Optical trapping is a way of cooling atoms to the point where they are no longer in motion—or are trapped. One may instantly think of optical tweezers when hearing the mention of optical trapping. While optical tweezers are a form of optical trapping, tweezers tend to be more specifically used in biological applications. Optical trapping, in a broader sense, is one of the primary methods used in Bose-Einstein condensate experiments and is a method that preceded and influenced the design of optical tweezers.
What is Optical Trapping?
Optical trapping was worthy of the Nobel Prize in Physics in 1997. It was awarded to Steven Chu, Claude Cohen-Tannoudji, and William D. Phillips. They used Doppler cooling to trap atoms in three dimensions. This was achieved by cooling the atoms and then using six intersecting laser beams configured in three sets of two beams. The counterpropagating beam pairs were oriented orthogonally in three directions. These laser beams slowed atoms akin to a fly getting stuck in honey. This slowing effect was referred to as optical molasses. While the beams were able to slow the atoms, they did not effectively trap the atoms. Gravity prevents complete entrapment, as its pull causes the slowed atoms to escape the molasses. To actually trap the atoms, the beams had to be used in conjunction with magnetic coils that varied the magnetic field at the beams’ intersection. The magnetic field from the coils could then position the atoms in the center of the trap. This kind of trap was dubbed a magneto-optical trap (MOT). Once the atoms are trapped, they can be studied further.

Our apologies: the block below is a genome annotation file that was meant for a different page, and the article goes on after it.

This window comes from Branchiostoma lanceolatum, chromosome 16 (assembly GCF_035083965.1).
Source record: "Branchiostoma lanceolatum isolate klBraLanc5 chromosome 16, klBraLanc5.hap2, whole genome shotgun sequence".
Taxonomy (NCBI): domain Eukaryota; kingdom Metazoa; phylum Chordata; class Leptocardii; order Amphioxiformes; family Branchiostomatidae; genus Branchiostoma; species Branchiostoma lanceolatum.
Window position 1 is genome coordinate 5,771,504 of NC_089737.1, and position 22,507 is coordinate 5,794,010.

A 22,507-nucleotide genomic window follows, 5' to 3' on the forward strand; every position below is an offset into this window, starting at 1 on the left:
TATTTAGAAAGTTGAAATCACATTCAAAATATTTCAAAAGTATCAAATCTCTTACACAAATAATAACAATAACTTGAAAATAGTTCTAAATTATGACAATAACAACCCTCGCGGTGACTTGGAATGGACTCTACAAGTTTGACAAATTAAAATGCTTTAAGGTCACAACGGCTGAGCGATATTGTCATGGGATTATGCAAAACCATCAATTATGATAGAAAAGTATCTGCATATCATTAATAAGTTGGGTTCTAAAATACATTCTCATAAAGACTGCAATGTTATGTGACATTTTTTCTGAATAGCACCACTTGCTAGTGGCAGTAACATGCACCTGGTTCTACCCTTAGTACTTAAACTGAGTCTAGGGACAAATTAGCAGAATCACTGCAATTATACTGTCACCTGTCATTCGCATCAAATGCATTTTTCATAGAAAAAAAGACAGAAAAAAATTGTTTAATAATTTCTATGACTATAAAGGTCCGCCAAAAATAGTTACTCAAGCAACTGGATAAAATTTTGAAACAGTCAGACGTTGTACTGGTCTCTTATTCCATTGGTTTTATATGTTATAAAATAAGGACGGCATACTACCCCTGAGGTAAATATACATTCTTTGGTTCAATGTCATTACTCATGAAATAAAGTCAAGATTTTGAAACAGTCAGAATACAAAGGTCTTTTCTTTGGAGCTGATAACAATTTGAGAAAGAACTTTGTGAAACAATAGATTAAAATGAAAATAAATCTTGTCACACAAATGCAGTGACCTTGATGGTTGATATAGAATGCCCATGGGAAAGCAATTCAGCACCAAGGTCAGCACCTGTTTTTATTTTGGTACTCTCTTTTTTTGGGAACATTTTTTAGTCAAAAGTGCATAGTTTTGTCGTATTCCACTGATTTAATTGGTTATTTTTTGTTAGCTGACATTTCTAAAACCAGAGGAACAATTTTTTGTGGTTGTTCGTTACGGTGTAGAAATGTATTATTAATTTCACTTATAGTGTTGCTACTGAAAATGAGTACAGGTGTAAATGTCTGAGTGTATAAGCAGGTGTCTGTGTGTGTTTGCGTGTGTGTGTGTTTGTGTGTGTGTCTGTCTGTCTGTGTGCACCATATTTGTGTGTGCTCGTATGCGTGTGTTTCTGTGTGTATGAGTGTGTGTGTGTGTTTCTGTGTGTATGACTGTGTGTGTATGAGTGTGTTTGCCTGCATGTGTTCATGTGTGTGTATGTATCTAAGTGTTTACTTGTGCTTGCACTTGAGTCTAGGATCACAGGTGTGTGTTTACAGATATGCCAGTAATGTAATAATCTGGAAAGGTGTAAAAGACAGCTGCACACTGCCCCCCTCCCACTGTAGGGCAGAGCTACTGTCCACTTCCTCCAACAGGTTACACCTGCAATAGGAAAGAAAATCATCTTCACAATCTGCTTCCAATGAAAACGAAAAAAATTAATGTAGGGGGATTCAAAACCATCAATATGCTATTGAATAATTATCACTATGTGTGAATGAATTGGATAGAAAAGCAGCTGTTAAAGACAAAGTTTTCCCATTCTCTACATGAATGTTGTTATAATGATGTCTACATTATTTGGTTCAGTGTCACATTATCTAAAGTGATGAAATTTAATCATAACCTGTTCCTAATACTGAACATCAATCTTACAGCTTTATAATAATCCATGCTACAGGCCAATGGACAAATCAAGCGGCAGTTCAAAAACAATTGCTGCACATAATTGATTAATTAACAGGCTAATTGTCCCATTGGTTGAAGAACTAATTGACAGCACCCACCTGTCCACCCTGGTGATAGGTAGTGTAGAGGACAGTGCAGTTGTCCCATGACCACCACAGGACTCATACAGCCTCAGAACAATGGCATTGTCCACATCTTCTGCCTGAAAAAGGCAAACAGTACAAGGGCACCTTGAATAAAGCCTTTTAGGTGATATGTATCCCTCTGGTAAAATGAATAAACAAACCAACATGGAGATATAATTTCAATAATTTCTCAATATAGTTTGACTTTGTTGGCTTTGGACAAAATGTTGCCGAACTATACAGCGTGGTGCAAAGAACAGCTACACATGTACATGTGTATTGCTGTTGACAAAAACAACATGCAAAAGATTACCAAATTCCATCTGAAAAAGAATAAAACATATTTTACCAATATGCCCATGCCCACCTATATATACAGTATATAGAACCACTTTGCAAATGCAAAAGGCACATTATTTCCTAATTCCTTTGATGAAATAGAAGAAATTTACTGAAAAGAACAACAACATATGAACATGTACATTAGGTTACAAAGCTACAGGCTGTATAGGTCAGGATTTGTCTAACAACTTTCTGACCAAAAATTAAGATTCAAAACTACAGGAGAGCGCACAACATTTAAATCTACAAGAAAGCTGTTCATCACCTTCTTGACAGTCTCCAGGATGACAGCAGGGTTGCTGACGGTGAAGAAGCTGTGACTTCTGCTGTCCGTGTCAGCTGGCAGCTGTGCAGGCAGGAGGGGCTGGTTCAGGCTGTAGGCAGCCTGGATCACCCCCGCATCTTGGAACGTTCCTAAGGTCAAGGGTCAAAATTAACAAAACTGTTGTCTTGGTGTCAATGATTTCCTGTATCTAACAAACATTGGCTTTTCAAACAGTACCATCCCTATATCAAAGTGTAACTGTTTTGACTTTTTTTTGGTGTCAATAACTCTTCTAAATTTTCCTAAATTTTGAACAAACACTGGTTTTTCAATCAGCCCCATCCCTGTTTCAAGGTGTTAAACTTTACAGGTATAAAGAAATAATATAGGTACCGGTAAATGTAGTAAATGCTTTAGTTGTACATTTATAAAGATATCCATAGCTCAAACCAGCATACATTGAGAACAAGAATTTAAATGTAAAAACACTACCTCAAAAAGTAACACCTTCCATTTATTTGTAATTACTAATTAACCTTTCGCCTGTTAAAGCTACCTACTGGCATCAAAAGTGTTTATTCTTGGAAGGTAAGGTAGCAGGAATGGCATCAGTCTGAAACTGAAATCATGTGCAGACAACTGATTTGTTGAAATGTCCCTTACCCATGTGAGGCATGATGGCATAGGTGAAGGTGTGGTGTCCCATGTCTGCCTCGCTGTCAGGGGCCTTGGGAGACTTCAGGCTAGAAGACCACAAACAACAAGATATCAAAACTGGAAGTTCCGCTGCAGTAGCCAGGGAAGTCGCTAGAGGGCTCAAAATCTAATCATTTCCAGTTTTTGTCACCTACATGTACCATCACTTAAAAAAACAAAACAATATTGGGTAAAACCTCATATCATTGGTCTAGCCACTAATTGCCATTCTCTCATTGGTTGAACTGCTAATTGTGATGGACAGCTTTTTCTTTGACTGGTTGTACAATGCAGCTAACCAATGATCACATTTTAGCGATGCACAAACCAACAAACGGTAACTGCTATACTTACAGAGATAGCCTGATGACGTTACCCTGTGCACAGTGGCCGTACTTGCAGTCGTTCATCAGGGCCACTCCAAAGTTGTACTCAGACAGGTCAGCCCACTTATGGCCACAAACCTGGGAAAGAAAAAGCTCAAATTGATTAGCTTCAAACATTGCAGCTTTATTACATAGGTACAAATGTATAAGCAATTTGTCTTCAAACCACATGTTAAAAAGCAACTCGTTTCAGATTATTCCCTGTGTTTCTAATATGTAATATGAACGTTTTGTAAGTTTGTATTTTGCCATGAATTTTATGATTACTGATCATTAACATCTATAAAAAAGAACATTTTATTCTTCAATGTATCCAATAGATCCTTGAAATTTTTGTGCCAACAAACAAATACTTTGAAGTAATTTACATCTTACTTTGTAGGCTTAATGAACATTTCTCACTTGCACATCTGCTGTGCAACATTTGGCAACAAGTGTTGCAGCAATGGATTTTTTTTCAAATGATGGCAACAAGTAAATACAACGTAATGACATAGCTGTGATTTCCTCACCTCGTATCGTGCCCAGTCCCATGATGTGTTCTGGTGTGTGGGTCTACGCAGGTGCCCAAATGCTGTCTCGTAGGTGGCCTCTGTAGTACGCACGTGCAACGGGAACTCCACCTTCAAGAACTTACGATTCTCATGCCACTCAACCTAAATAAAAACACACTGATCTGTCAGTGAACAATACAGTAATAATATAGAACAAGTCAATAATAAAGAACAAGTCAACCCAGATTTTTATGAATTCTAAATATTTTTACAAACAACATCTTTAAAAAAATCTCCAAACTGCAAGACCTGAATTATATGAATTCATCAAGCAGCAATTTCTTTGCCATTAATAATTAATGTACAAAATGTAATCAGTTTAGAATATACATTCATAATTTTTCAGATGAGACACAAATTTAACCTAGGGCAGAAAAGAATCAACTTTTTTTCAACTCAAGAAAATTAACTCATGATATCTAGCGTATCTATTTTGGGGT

Evanescent Wave Optical Trapping
A different method of optical trapping employs the use of evanescent waves. A paper entitled Gravitational Laser Trop for Atoms with Evanescent-Wave Cooling published in Optics Communications describes this method succinctly: “An evanescent light wave, formed by total internal reflection of a laser beam on the surface of a dielectric substrate can act as a mirror for neutral atoms. In the field of gravity, an atom can bounce on such a mirror many times and, if the surface is appropriately formed, a stable confinement is possible”.
One such optical trapping design involves a pyramidal mirror that reflects atoms from a magneto-optical trap. While this design had a pyramidal geometry, the shape of the trap does not affect the ability of the evanescent-wave cooling mechanism. For the trap’s operation, a laser pumps the atoms into a lower state. Atoms that enter the evanescent wave in this lower state transition to a higher state and fall back to the lower state. Through this process, the atoms lose kinetic energy and the system cools.
Trapping for Bose-Einstein Experiments